TRADITIONAL LEADERS IN WILDLIFE CONSERVATION DRIVE
Langton Nyakwenda recently in Matusadonha
Providing equal opportunities for women should be taken seriously, as they have the capacity to also enhance wildlife conservation, a ZimParks official has said.
Officiating at a passout parade for 33 game rangers who graduated at Matusadona National Park on Friday last week, ZimParks director-general Mr Fulton Mangwanya called for more women involvement in the country’s wildlife management drive.
It is believed that the country’s national parks have the capacity to attract investors, create employment and grow the economy towards the attainment of an upper middle-income economy by 2030.
“I want to congratulate you for completing this three-month gruelling course.
“I know it was not easy,” Mr Mangwanya told the delegates, who included ZimParks board chairperson Mr Agripah Sora.
The event was also graced by Chief Mola and Chief Nebire, who both pledged to work with ZimParks in enhancing wildlife conservation.
“Today we have 31 men and two women graduating – only two women.
“At this point let me point out that the issue of gender equity in employment and any other sphere of national interest should be taken seriously and improved,” said Mr Mangwanya.
Ms Melinda Rushinga was the chief instructor for the three-month training programme for the rangers, who are seen as a vital cog in the fight against poaching.
“It gives me pleasure to be a chief instructor in a male-dominated field.
“I feel women should be involved more in this cause to protect our wildlife, which is a source of wealth for the country,” said the 36-year-old.
The world, Zimbabwe included, is currently commemorating International Women’s Month.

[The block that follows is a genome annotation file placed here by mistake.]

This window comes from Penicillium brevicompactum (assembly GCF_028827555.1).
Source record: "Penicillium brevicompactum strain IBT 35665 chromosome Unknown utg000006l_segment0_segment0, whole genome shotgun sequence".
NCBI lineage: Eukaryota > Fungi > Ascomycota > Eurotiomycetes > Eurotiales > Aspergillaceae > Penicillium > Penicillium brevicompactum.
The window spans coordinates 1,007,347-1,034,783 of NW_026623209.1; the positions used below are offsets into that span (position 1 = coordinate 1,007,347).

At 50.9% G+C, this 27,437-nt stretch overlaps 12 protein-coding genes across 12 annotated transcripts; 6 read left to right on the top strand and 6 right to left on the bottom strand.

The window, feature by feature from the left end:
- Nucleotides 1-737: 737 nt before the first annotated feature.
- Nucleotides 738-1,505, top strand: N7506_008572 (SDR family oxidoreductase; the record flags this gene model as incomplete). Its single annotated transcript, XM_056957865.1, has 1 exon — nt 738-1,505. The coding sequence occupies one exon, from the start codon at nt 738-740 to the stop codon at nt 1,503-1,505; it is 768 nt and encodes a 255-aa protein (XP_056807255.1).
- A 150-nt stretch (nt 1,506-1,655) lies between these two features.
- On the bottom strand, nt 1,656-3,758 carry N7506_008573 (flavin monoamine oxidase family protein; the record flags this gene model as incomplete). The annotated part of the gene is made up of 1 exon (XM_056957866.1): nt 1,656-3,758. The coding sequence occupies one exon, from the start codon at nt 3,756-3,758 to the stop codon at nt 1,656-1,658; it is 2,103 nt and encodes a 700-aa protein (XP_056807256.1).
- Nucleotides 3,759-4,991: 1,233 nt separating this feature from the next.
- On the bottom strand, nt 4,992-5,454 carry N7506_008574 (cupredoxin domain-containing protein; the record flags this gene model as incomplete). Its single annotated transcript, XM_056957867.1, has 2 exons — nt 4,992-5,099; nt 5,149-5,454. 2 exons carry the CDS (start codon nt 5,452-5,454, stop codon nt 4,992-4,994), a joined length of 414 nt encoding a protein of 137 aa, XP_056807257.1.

Inter Women’s Day was celebrated on March 8 and ran under the theme “Women in Leadership: Achieving an Equal Future in a Covid-19 World.”
Matusadona National Park, which is home to different species of wild animals, including elephants and lions, is flanked by Lake Kariba in the north and two rivers – the Ume and Sanyati – to the south.
It was proclaimed a national park in 1975 and was once a habitat of the Black Rhino.
ZimParks, in partnership with a non-profit making organisation African Parks, intends to restore its former glory.
In November 2019, the two entities signed a 20-year agreement to co-manage the park.
The deal will see African Parks investing about US$50 million to revamp the park, which sits on a 1 470km piece of land.
“The park has the potential to contribute immensely to the national economy of Zimbabwe . . . it is a major employer of so many of our constituencies in the tourism and fishing industry,” Mr Mangwanya said.
Over 70 people from surrounding communities, which are under chiefs Musambakaruma, Nebire, Mola and Negande, are employed at the park.
Chief Nebire, born Wilson Nebire, emphasised the need for local people to co-exist with wild animals.
“We are proud of our animals; they were given to us by God.
“Some have minerals but here we have our elephants and fish.
“People should protect these natural resources which are a huge source of wealth and investment,” he said.
“Our own children from this area have graduated as rangers and we are happy.
“Let’s not invite poachers; let us all join in the fight against poaching.
“We are rich here, we can build schools and bridges and our economy can grow if we conserve these animals.”